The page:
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Owolabi, MO, Salaam K, Ogunniyi A, Ogbole GO, Akinyemi R, Mongkolwat P, Omisore AD, Agunloye AM, Makanjuola A, Efidi R, Odo J, Akpalu A, Sarfo F, Owolabi L, Obiako R, Wahab K, Adebayo P, Komolafe A, Osaigbovo G, Sunmonu T, Olowoyo P, Chukwuonye I, Obiabo Y, Ibinaiye P, Dambatta A, Mensah Y, Abdul S, Olabinri E, Ikubor J, Oyinloye O, Odunlami F, Akpa O, Melikam S, Saulson R, Ovbiagele B.  2017.  AIM on Clear Canvas Enriched Stroke Phenotyping Software (ACCESS).
Waschke, O, Fehse B, Kabisch H, Zander AR, Fehse N, Renges H, Kroger N, Zabelina T, Ayuk F, Schieder H, Oyekunle AA.  2006.  Allogeneic stem-cell transplantation in patients with refractory acute leukemia: a long-term follow-up, Jan. Bone Marrow Transplant. 37:45-50., Number 1 AbstractWebsite

We examined retrospectively 44 patients with refractory acute leukemia (acute myeloid leukemia (AML)/acute lymphoblastic leukemia=25/19) who underwent allogeneic transplantation at our center between 11/1990 and 04/2004. The median leukemic blasts was 25% and age 28 years (range, 3-56). Twenty-one patients had untreated relapse, 13 failed reinduction, eight in partial remission and two aplastic. Conditioning was myeloablative using cyclophosphamide, busulfan, total-body irradiation and etoposide (Bu/Cy/VP, n=22; TBI/Cy/VP, n=17; others, n=5) followed by marrow or peripheral blood transplant (n=23/21) from unrelated or related donors (n=28/16). All patients had graft-versus-host disease (GVHD) prophylaxis with cyclosporin and methotrexate. One patient experienced late graft failure. Severe acute-GVHD and chronic-GVHD appeared in eight and 14 patients, respectively. Thirteen patients (30%) remain alive after a median of 25.3 months (range, 2.4-134.1); with 31 deaths, mostly from relapse (n=15) and infections (n=12). Overall survival (OS) and progression-free survival (PFS) at 5 years was 28 and 26%, respectively. OS and PFS were significantly better with blasts < or =20% and time to transplant < or =1 year while transplant-related mortality was less with the use of TBI. We conclude that patients with refractory leukemia can benefit from allogeneic BMT, especially with < or =20% marrow blast.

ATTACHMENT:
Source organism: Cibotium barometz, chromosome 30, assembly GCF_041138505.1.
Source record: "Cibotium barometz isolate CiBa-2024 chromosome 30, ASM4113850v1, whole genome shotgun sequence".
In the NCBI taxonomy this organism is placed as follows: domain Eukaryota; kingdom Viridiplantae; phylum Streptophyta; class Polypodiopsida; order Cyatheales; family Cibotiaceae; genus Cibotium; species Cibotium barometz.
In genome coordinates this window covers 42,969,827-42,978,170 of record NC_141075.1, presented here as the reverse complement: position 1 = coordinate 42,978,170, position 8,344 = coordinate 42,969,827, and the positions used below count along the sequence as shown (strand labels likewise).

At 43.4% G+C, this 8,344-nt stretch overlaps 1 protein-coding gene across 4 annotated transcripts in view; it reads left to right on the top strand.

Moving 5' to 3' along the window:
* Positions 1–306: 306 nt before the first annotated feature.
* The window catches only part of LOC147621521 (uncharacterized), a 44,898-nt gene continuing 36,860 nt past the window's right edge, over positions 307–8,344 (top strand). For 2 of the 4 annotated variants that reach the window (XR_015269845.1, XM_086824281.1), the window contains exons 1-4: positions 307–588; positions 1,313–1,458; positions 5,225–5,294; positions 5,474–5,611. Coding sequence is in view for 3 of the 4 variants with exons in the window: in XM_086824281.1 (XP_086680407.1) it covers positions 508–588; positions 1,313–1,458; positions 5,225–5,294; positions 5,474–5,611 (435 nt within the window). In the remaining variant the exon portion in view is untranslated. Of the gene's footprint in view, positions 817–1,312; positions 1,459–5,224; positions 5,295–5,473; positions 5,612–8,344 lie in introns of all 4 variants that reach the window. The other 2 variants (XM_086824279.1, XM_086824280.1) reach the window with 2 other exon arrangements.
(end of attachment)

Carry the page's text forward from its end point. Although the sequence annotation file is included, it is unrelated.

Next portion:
Salpietro, V, Dixon CL, Guo H, Bello OD, Vandrovcova J, Efthymiou S, Maroofian R, Heimer G, Burglen L, Valence S et al..  2019.  AMPA receptor GluA2 subunit defects are a cause of neurodevelopmental disorders, 2019. Nature Communications. 10(1) Abstract

AMPA receptors (AMPARs) are tetrameric ligand-gated channels made up of combinations of GluA1-4 subunits encoded by GRIA1-4 genes. GluA2 has an especially important role because, following post-transcriptional editing at the Q607 site, it renders heteromultimeric AMPARs Ca2+-impermeable, with a linear relationship between current and trans-membrane voltage. Here, we report heterozygous de novo GRIA2 mutations in 28 unrelated patients with intellectual disability (ID) and neurodevelopmental abnormalities including autism spectrum disorder (ASD), Rett syndrome-like features, and seizures or developmental epileptic encephalopathy (DEE). In functional expression studies, mutations lead to a decrease in agonist-evoked current mediated by mutant subunits compared to wild-type channels. When GluA2 subunits are co-expressed with GluA1, most GRIA2 mutations cause a decreased current amplitude and some also affect voltage rectification. Our results show that de-novo variants in GRIA2 can cause neurodevelopmental disorders, complementing evidence that other genetic causes of ID, ASD and DEE also disrupt glutamatergic synaptic transmission.